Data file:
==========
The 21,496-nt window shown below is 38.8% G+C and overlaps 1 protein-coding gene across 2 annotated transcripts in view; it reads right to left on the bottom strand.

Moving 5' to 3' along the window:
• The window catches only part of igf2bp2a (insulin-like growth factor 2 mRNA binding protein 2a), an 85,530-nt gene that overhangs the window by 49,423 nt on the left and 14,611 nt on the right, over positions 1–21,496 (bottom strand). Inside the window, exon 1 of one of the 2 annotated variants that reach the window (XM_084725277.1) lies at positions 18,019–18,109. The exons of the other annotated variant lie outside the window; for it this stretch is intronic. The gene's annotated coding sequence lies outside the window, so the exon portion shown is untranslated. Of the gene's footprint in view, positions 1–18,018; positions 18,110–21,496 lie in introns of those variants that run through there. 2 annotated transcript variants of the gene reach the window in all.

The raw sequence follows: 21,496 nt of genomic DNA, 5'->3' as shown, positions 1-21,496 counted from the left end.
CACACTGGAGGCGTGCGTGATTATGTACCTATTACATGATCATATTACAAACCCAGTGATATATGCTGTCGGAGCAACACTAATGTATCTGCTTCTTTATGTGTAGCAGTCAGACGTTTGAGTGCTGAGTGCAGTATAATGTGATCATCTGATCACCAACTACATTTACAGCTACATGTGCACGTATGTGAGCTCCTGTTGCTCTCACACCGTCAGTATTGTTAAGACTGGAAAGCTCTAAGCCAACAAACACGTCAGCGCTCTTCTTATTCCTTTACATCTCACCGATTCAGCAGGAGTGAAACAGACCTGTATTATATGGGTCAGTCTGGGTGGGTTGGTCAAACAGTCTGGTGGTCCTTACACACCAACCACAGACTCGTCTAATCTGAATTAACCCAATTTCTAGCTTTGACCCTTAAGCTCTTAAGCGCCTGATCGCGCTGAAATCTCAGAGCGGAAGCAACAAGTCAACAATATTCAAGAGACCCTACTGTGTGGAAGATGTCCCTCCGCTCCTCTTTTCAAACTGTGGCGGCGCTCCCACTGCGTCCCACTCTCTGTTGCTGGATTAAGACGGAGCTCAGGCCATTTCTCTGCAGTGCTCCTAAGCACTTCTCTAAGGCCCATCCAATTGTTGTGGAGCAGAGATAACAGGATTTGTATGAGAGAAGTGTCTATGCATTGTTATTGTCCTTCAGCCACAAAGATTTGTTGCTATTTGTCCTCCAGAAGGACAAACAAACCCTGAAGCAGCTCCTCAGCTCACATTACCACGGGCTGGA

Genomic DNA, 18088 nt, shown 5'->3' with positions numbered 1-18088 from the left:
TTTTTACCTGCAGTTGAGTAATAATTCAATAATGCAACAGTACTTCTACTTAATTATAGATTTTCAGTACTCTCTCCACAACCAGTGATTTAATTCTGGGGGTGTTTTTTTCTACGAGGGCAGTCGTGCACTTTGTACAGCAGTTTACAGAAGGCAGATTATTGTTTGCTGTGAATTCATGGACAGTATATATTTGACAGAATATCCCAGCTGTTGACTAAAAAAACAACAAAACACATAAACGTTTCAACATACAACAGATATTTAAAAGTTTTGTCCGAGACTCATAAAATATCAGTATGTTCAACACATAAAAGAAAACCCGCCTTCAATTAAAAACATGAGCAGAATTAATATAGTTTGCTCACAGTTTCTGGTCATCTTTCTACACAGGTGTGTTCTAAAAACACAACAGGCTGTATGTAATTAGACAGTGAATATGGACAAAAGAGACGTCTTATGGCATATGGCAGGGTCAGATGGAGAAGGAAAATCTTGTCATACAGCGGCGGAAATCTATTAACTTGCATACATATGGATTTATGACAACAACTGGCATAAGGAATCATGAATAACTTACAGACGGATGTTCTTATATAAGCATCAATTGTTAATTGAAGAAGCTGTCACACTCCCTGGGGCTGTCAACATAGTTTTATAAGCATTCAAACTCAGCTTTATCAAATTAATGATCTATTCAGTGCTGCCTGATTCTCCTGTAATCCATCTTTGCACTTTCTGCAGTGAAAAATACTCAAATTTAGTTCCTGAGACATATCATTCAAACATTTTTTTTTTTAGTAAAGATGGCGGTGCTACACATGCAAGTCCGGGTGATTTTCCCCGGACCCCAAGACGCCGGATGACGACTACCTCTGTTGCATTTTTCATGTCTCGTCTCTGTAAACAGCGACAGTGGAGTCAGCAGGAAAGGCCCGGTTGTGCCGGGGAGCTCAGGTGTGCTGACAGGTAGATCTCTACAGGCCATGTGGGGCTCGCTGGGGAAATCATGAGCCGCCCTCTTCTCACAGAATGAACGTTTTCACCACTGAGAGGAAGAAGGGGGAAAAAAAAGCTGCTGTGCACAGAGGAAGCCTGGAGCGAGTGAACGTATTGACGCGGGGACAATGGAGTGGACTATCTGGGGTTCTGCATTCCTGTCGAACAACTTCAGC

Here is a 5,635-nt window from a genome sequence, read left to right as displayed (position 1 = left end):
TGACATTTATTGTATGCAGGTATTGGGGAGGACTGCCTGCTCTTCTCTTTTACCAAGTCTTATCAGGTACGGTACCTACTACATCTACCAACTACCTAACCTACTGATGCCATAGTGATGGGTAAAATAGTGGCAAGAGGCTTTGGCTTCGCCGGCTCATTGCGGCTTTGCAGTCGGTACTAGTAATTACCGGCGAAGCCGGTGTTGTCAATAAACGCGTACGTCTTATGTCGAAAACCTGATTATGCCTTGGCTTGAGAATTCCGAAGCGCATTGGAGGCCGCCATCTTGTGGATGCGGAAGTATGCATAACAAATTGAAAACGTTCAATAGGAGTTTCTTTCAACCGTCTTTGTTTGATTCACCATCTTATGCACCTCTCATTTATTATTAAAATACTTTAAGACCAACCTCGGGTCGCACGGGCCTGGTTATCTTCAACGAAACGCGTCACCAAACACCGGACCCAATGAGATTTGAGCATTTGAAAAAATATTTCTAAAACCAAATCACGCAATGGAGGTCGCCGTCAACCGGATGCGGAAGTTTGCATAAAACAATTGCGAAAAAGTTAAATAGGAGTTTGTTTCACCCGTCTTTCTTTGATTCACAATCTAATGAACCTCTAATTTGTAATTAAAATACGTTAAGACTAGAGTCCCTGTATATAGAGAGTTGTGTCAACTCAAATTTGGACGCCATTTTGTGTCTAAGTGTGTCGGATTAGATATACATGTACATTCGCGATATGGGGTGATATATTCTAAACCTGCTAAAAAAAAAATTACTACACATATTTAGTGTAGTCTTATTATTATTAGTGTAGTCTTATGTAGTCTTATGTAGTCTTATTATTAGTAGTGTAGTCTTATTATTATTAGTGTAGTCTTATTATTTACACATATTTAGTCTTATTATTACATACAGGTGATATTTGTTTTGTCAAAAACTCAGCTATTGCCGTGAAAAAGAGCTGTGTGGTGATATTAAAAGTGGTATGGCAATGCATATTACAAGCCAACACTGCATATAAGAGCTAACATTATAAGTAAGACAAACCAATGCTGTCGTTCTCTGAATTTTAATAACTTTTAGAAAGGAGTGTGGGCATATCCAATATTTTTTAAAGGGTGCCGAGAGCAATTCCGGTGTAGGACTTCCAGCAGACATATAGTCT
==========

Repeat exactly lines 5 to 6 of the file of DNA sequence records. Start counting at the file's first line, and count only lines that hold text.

CACACTGGAGGCGTGCGTGATTATGTACCTATTACATGATCATATTACAAACCCAGTGATATATGCTGTCGGAGCAACACTAATGTATCTGCTTCTTTATGTGTAGCAGTCAGACGTTTGAGTGCTGAGTGCAGTATAATGTGATCATCTGATCACCAACTACATTTACAGCTACATGTGCACGTATGTGAGCTCCTGTTGCTCTCACACCGTCAGTATTGTTAAGACTGGAAAGCTCTAAGCCAACAAACACGTCAGCGCTCTTCTTATTCCTTTACATCTCACCGATTCAGCAGGAGTGAAACAGACCTGTATTATATGGGTCAGTCTGGGTGGGTTGGTCAAACAGTCTGGTGGTCCTTACACACCAACCACAGACTCGTCTAATCTGAATTAACCCAATTTCTAGCTTTGACCCTTAAGCTCTTAAGCGCCTGATCGCGCTGAAATCTCAGAGCGGAAGCAACAAGTCAACAATATTCAAGAGACCCTACTGTGTGGAAGATGTCCCTCCGCTCCTCTTTTCAAACTGTGGCGGCGCTCCCACTGCGTCCCACTCTCTGTTGCTGGATTAAGACGGAGCTCAGGCCATTTCTCTGCAGTGCTCCTAAGCACTTCTCTAAGGCCCATCCAATTGTTGTGGAGCAGAGATAACAGGATTTGTATGAGAGAAGTGTCTATGCATTGTTATTGTCCTTCAGCCACAAAGATTTGTTGCTATTTGTCCTCCAGAAGGACAAACAAACCCTGAAGCAGCTCCTCAGCTCACATTACCACGGGCTGGA

Genomic DNA, 18088 nt, shown 5'->3' with positions numbered 1-18088 from the left: